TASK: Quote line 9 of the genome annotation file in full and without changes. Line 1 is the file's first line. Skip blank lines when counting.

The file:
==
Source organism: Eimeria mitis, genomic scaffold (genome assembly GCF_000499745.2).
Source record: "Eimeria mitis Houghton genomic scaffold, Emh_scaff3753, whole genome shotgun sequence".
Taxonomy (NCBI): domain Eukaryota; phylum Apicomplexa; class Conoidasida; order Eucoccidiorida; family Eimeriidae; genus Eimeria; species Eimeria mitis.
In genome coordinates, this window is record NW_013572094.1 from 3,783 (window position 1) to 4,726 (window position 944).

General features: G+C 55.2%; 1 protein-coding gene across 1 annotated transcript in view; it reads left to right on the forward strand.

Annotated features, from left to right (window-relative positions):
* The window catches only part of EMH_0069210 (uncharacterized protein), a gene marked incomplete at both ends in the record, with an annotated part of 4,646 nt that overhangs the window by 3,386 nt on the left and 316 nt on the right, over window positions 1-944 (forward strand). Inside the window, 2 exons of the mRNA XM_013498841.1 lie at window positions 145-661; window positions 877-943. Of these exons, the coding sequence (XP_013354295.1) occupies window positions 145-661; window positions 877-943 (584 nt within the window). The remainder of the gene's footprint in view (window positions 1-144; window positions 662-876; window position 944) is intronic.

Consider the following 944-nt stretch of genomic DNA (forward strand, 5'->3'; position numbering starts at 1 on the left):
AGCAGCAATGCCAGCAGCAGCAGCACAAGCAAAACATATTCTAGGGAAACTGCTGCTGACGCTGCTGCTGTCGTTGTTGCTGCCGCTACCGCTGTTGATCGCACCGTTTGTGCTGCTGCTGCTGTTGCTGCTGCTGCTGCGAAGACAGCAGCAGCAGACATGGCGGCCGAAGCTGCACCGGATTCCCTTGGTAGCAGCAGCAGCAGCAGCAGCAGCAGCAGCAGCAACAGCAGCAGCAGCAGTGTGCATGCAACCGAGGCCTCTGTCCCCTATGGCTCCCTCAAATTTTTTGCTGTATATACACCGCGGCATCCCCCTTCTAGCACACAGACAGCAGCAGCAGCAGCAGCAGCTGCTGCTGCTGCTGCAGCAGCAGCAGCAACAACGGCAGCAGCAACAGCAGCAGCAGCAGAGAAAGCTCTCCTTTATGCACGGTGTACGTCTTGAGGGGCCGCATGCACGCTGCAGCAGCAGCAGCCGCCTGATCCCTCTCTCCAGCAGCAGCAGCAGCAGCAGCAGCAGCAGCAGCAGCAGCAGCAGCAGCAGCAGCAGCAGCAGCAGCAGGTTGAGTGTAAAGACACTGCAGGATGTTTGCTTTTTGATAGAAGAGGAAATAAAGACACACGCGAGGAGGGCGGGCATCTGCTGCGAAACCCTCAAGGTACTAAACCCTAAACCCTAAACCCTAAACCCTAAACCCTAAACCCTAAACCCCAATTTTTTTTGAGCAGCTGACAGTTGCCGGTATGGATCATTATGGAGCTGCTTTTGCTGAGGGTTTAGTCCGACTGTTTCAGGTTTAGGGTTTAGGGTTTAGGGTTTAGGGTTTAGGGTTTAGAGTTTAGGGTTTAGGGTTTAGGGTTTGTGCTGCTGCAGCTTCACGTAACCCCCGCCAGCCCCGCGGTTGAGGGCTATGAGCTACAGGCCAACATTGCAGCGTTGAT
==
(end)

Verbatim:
AGCAGCAATGCCAGCAGCAGCAGCACAAGCAAAACATATTCTAGGGAAACTGCTGCTGACGCTGCTGCTGTCGTTGTTGCTGCCGCTACCGCTGTTGATCGCACCGTTTGTGCTGCTGCTGCTGTTGCTGCTGCTGCTGCGAAGACAGCAGCAGCAGACATGGCGGCCGAAGCTGCACCGGATTCCCTTGGTAGCAGCAGCAGCAGCAGCAGCAGCAGCAGCAGCAACAGCAGCAGCAGCAGTGTGCATGCAACCGAGGCCTCTGTCCCCTATGGCTCCCTCAAATTTTTTGCTGTATATACACCGCGGCATCCCCCTTCTAGCACACAGACAGCAGCAGCAGCAGCAGCAGCTGCTGCTGCTGCTGCAGCAGCAGCAGCAACAACGGCAGCAGCAACAGCAGCAGCAGCAGAGAAAGCTCTCCTTTATGCACGGTGTACGTCTTGAGGGGCCGCATGCACGCTGCAGCAGCAGCAGCCGCCTGATCCCTCTCTCCAGCAGCAGCAGCAGCAGCAGCAGCAGCAGCAGCAGCAGCAGCAGCAGCAGCAGCAGCAGCAGCAGCAGGTTGAGTGTAAAGACACTGCAGGATGTTTGCTTTTTGATAGAAGAGGAAATAAAGACACACGCGAGGAGGGCGGGCATCTGCTGCGAAACCCTCAAGGTACTAAACCCTAAACCCTAAACCCTAAACCCTAAACCCTAAACCCTAAACCCCAATTTTTTTTGAGCAGCTGACAGTTGCCGGTATGGATCATTATGGAGCTGCTTTTGCTGAGGGTTTAGTCCGACTGTTTCAGGTTTAGGGTTTAGGGTTTAGGGTTTAGGGTTTAGGGTTTAGAGTTTAGGGTTTAGGGTTTAGGGTTTGTGCTGCTGCAGCTTCACGTAACCCCCGCCAGCCCCGCGGTTGAGGGCTATGAGCTACAGGCCAACATTGCAGCGTTGAT